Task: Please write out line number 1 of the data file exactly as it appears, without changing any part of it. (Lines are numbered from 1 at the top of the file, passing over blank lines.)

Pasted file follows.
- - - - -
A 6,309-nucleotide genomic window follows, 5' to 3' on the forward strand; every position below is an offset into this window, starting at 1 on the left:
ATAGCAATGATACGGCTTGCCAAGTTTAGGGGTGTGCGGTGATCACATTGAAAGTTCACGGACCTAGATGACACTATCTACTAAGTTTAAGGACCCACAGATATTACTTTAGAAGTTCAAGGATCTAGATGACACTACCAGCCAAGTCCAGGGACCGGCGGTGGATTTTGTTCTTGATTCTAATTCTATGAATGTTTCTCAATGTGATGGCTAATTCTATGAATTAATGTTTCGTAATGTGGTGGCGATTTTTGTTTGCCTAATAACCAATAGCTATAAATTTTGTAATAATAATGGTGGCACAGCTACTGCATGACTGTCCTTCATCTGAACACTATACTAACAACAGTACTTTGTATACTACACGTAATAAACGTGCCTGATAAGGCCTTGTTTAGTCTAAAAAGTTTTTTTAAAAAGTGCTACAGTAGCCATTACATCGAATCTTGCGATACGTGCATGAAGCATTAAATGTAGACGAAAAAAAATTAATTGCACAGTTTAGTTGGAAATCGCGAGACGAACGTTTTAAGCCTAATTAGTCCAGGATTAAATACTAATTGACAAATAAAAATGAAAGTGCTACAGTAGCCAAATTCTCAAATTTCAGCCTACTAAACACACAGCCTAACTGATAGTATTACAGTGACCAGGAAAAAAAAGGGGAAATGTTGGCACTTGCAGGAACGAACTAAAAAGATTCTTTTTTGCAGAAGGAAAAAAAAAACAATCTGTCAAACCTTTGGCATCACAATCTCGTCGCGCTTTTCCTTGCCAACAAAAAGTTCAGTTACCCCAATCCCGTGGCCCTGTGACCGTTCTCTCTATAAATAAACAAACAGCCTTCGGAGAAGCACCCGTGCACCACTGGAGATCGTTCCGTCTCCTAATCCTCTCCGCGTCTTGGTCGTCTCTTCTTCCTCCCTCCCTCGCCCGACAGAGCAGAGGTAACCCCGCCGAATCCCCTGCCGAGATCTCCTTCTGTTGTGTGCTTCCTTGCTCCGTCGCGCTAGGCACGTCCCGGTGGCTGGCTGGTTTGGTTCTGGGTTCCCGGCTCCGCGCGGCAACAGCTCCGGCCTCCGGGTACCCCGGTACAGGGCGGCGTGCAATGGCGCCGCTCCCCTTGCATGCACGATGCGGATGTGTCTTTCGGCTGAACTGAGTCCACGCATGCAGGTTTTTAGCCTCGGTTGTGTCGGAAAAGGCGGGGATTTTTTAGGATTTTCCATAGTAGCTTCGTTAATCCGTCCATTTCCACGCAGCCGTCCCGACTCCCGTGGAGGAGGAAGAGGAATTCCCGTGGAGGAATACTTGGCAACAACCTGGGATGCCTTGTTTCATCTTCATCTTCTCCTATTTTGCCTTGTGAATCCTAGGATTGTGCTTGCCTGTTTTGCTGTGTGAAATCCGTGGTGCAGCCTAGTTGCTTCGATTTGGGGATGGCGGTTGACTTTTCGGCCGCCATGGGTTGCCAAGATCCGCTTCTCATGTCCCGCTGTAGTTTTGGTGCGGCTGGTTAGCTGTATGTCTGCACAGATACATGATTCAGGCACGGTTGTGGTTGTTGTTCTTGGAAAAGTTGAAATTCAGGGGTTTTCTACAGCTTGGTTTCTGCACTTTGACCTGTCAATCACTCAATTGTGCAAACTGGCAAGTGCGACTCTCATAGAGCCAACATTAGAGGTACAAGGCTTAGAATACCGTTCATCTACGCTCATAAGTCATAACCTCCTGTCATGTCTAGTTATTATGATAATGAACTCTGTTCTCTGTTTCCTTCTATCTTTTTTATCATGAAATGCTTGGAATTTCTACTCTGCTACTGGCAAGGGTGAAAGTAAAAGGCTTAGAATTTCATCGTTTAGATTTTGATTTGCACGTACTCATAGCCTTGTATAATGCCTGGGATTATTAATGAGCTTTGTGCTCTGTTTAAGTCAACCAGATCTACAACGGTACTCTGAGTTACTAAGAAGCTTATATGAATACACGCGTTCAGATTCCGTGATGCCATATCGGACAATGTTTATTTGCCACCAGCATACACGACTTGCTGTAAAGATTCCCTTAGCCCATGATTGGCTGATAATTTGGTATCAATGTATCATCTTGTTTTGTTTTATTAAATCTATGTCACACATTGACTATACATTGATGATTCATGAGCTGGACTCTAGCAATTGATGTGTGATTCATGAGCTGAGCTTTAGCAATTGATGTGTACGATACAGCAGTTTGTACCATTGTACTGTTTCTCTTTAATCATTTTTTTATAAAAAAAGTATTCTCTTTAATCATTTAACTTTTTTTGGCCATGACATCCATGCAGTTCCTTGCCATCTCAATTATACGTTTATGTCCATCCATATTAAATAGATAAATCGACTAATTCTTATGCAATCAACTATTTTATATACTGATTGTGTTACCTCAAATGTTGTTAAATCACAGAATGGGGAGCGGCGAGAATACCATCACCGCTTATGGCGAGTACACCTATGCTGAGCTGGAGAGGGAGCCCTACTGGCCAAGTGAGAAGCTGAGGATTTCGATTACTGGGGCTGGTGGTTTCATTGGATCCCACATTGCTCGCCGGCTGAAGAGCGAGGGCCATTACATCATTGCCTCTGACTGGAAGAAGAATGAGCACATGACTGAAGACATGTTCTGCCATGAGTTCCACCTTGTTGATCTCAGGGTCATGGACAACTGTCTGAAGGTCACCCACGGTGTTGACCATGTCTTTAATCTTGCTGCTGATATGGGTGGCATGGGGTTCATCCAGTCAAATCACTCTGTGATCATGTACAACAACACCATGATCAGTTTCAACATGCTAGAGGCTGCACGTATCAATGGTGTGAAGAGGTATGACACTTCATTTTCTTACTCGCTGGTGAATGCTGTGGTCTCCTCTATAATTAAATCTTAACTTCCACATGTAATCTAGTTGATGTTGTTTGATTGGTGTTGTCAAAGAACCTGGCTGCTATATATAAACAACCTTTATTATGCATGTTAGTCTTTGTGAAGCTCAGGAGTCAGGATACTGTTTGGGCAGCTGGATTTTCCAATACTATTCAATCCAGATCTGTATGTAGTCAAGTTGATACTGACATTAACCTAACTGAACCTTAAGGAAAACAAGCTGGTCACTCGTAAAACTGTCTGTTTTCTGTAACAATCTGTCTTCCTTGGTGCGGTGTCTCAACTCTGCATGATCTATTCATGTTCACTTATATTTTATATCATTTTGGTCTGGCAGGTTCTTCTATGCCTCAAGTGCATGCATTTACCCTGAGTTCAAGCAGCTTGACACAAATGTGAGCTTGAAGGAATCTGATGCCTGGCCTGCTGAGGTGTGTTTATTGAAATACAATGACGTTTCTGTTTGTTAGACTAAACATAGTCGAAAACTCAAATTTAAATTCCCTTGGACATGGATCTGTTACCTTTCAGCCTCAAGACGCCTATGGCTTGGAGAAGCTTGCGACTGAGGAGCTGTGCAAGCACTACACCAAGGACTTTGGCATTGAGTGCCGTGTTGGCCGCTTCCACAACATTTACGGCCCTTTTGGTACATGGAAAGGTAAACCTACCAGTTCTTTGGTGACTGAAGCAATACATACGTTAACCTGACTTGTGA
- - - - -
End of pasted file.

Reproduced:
A 6,309-nucleotide genomic window follows, 5' to 3' on the forward strand; every position below is an offset into this window, starting at 1 on the left: